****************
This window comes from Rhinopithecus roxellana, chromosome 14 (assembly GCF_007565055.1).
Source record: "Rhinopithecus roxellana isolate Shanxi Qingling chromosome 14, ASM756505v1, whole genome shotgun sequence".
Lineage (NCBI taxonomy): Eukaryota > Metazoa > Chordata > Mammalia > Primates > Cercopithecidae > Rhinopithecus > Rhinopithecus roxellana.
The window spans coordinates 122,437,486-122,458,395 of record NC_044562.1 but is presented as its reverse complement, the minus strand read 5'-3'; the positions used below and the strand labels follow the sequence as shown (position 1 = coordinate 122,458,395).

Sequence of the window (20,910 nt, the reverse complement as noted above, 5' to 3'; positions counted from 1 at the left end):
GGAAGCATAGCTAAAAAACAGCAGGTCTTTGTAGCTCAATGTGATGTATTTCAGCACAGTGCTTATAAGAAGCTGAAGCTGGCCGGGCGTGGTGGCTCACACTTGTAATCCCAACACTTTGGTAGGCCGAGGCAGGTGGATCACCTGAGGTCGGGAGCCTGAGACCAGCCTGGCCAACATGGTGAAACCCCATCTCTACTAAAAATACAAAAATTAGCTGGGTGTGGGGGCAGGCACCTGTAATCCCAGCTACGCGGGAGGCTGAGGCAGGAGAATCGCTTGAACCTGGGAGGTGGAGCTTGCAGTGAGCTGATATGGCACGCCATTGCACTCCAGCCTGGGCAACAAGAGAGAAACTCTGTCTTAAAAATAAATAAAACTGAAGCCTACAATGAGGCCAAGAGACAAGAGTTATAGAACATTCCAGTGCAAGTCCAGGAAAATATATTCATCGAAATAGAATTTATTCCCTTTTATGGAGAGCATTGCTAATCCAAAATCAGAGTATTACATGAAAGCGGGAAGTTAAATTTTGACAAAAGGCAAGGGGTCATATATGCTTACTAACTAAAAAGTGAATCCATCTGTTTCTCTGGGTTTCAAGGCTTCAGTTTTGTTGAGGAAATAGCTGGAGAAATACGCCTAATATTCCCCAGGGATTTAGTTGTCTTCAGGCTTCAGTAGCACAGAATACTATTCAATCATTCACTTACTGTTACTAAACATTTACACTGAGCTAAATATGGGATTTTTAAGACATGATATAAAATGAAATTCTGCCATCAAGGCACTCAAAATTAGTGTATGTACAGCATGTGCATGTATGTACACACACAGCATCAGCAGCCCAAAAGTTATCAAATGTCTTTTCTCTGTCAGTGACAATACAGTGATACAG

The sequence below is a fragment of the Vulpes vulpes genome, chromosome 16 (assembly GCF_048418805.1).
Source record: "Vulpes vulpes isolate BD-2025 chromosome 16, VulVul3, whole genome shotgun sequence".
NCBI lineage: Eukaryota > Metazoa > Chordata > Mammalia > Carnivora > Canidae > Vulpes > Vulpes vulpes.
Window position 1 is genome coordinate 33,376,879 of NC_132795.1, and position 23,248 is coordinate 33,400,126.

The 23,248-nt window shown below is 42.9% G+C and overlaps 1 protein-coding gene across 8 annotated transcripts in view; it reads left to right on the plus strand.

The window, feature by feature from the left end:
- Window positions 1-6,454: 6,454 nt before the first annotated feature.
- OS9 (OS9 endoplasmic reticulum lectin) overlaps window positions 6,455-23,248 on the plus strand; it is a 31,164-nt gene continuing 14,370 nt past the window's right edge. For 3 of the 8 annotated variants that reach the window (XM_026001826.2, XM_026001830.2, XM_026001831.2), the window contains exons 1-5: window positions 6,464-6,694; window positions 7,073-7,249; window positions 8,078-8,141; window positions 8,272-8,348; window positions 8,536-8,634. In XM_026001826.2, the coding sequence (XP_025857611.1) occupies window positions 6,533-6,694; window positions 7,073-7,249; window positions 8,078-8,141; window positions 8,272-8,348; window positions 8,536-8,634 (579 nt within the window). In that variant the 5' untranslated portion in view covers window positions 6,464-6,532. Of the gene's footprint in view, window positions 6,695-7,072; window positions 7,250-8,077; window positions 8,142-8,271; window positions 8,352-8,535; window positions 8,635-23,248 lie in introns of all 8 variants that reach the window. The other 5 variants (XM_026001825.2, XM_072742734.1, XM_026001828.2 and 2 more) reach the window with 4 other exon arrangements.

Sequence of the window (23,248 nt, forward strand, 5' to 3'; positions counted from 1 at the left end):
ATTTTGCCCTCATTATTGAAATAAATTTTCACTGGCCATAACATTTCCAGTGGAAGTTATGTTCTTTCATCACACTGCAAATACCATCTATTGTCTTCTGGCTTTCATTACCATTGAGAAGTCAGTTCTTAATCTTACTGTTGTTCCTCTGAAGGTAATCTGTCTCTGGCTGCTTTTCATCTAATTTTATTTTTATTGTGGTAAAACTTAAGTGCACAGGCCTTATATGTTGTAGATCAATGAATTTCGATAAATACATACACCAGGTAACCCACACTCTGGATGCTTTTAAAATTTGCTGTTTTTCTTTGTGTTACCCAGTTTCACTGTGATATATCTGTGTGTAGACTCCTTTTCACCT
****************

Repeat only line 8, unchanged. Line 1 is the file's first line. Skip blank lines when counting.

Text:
Source record: "Vulpes vulpes isolate BD-2025 chromosome 16, VulVul3, whole genome shotgun sequence".